“It was a struggle to create this year,” Alexia Antoniou said.
As one half of the indie-folk duo, Gawain and The Green Knight, Antoniou is well aware of how fickle something like creative inspiration can be. And with this past year being a time of unprecedented change and isolation, her and her bandmate—her fiancé, Mike O’Malley—have gotten to know this fickleness on a whole new level. Leonard Cohen once described the struggle as akin to being “married to a mystery”—Antoniou describes it in simpler, yet equally effective language: “Every time I sat down to write, it felt like my brain was getting up and walking out of the room, like we were in a fight.”
But nonetheless, as a lot of songwriters know, just because creating can be a struggle at times doesn’t mean you stop trying to do it. In fact, when they were faced with a bit of writer’s block, Antoniou and O’Malley decided to tackle it head-on, opening the hood on their process and tinkering around to try to make the engine run again. “It turns out that, in order to create anything, you have to be okay with sitting with your thoughts and feeling your feelings—neither of which felt particularly great to do,” Antoniou said. “Distraction was all I wanted, which made me wonder, ‘Who else might have felt that way? What distractions would they have sought?’”
In searching for the answers for these questions, Antoniou accidentally stumbled across what she was looking for in the first place: inspiration. Now, on June 11, the flame that grew out of that spark is set to drop—titled A Sleeping Place, the EP is a seven-song romp exploring everything from history to mythology, philosophy, anxiety and more. Contemplative, well-spoken and with brilliant, symbolic imagery, the EP shows off just how powerful a simple change in perspective can be for a songwriter.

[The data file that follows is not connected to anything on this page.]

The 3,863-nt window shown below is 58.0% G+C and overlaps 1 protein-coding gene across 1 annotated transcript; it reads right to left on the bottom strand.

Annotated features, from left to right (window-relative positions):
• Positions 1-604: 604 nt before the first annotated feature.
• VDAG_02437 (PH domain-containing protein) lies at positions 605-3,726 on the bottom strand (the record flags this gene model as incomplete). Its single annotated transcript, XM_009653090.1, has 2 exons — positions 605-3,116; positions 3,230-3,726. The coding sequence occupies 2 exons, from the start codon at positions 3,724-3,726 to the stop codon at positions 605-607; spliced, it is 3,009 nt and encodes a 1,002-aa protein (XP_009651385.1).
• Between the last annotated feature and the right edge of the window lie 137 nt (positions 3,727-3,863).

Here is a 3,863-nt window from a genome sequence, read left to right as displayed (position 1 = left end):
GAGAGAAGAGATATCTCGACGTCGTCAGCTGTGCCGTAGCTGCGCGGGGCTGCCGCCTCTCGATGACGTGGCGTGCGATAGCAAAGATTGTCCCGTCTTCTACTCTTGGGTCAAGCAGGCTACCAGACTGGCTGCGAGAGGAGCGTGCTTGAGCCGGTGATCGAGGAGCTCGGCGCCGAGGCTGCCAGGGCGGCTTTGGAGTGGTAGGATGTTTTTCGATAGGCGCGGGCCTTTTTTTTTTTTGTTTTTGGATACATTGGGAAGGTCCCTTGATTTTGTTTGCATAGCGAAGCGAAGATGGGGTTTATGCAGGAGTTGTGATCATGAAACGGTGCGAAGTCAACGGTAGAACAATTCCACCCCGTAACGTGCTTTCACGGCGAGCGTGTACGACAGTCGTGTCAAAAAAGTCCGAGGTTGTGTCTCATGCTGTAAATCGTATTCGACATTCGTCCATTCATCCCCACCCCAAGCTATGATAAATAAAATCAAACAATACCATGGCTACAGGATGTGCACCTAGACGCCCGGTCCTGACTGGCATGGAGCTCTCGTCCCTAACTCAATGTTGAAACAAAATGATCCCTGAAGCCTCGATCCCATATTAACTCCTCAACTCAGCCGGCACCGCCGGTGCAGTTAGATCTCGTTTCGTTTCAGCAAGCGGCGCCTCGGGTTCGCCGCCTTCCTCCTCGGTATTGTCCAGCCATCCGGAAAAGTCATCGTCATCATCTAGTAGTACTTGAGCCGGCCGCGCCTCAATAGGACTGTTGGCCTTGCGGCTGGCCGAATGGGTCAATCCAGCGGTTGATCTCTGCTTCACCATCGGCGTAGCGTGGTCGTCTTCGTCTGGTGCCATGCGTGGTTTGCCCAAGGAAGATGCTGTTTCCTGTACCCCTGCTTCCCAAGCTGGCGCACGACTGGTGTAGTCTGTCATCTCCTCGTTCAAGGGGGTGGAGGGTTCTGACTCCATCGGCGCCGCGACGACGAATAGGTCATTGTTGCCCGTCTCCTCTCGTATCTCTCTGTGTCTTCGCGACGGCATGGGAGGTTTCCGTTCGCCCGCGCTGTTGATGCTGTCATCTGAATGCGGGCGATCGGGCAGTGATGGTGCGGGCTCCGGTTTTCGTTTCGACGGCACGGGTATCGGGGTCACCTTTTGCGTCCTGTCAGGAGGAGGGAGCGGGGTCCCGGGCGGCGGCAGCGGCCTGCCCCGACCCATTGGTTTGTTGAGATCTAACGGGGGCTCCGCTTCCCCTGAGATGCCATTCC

One song in particular that grew out of this initial moment of inspiration is the introspective tune, “Dionysis,” which combines ancient Greek imagery (Antoniou was born in Greece) with a distinctly modern point-of-view. “It was easy to imagine that the cult of Dionysus (a god so associated with wine and revelry) might have an escapist lure for someone in a similar, distracted state of mind,” Antoniou said. “Which, ironically, got me a little excited about songwriting again, as I got to play with that mythological imagery (the ivy, which is associated with Dionysus; honeysuckle and resin in his hair in reference to one of his ancient titles, Dionysus ‘the Blooming.’ And, of course, the idea of sacrifice hinted at by ‘awful smoke in the air….’) I also think of this as the first ‘horror story’ song I’ve ever written, which was probably as much influenced by the subject matter as the state of mind I was in while writing it.”
One the ice was broken, Antoniou and O’Malley started working up all sorts of tunes, including a lot of other ‘firsts.’ For example, opening track “The Dressmaker” is the duo’s first proper “breakup song,” but it certainly takes a unique angle.
“Yeah, that’s my first ‘breakup song’ even though the breakup it describes takes place roughly 130 years before I’d ever even dated anybody.” Antoniou said of the song, which is set in the 1800s. “I began writing the song with just the line, All of your clothes smell like me and the children repeating in my head again and again—which was weird, because it certainly didn’t apply to me or my non-existent children. That line ended up morphing into the story of a woman realizing—after her husband walks out on their family—that she hasn’t really gotten the chance to figure out who she is yet. That’s a feeling I absolutely related to at the end of some of my long-term relationships—that, even in the grief, there’s this excitement at getting just a little bit closer to yourself and who you’re going to be.”